China has pulled the plug on plans for a record-breaking $34.5bn (£26.5bn) stock market float by online finance giant Ant Group just two days before it was due to take place.
It came after the company’s bosses – including billionaire founder Jack Ma – were summoned to a meeting with regulators.
The Shanghai stock exchange cited regulatory changes and a possible failure to meet disclosure requirements – but commentators said the suspension was a political message from Beijing.
Ant said that as a consequence of the Shanghai suspension its listing in Hong Kong – due to take place at the same time – would also now be put on ice.
The initial public offering (IPO) had been a huge draw and was heavily oversubscribed – with bids totalling $3trn from retail investors alone.
The $34.5bn raised outstripped the $29.4bn IPO of oil giant Saudi Aramco last year – though Ant’s overall market value of $313bn would have been much lower than other companies such as Apple.
The company operates mobile payments giant Alipay, which began life as part of Mr Ma’s online retail empire Alibaba before being spun off to create what would later become Ant Group.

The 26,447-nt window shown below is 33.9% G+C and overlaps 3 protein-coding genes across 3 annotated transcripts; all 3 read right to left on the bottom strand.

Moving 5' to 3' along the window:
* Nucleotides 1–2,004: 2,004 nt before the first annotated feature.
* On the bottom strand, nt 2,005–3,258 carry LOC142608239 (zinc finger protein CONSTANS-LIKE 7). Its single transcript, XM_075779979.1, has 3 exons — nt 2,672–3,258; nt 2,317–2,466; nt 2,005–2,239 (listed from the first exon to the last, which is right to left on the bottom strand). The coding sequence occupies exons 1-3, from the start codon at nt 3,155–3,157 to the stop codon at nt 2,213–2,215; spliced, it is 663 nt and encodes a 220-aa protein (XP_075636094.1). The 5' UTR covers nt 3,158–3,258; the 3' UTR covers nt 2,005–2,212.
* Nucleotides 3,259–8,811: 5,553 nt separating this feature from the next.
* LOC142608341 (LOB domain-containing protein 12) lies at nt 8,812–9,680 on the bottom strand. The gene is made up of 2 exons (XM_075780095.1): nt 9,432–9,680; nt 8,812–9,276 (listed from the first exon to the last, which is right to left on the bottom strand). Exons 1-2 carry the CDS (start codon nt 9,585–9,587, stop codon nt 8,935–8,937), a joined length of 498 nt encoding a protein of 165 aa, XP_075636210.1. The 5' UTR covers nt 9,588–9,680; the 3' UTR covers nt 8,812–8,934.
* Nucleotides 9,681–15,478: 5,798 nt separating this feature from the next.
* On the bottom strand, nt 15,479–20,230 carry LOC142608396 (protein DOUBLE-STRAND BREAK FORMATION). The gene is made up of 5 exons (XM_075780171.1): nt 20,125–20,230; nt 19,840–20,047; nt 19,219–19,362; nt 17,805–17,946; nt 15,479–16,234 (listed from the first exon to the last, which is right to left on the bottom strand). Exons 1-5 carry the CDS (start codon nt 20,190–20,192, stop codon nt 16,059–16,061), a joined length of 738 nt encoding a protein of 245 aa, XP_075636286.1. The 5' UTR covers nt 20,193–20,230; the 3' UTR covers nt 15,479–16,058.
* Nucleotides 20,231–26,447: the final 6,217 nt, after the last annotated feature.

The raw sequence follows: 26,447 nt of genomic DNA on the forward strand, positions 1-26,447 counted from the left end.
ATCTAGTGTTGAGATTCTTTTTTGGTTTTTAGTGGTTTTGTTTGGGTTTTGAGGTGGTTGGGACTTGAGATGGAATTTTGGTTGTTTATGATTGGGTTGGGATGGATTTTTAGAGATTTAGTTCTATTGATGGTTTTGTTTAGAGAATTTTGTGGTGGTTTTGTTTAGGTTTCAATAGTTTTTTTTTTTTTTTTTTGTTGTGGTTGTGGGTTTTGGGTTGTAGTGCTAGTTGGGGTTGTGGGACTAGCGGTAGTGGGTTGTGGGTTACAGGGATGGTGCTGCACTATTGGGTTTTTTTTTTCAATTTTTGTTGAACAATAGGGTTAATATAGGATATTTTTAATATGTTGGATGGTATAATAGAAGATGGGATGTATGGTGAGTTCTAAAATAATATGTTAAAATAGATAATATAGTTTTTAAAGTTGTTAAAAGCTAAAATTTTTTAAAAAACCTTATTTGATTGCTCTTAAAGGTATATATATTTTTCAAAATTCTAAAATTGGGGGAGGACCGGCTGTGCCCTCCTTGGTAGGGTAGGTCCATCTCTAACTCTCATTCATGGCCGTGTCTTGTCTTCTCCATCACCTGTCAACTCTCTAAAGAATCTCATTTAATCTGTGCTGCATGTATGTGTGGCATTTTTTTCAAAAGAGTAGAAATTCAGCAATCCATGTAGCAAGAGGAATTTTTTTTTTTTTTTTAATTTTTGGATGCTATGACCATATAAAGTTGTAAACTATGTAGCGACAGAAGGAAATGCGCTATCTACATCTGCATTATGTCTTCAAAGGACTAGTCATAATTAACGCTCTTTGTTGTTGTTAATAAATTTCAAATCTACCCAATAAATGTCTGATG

Alipay, together with Tencent’s WeChat Pay, is one of two dominant electronic payment systems in China.
Ant has also expanded into the wider financial services market, with a rapidly growing consumer finance business, funnelling demand for loans to banks.
But Beijing has grown uncomfortable with such arrangements, which allow companies such as Ant to keep the risk from such loans off its balance sheet.
Under draft rules published in China earlier this week, online lenders would have to provide a greater proportion of loans they jointly fund with banks.
Analysts in China interpreted the suspension of the IPO as a slap-down for Mr Ma, who had wanted Ant to be treated as a technology company rather than a highly-regulated financial business.
Francis Lun, chief executive of GEO Securities, said: “The Communist Party has shown the tycoons who’s boss.
“This has gone from the deal of the century to the shock of the century.”
The suspension saw shares in US-listed Alibaba, which still owns about a third of Ant, fall sharply.
Ant apologised to investors and said it would release details on applications for refunds as soon as possible.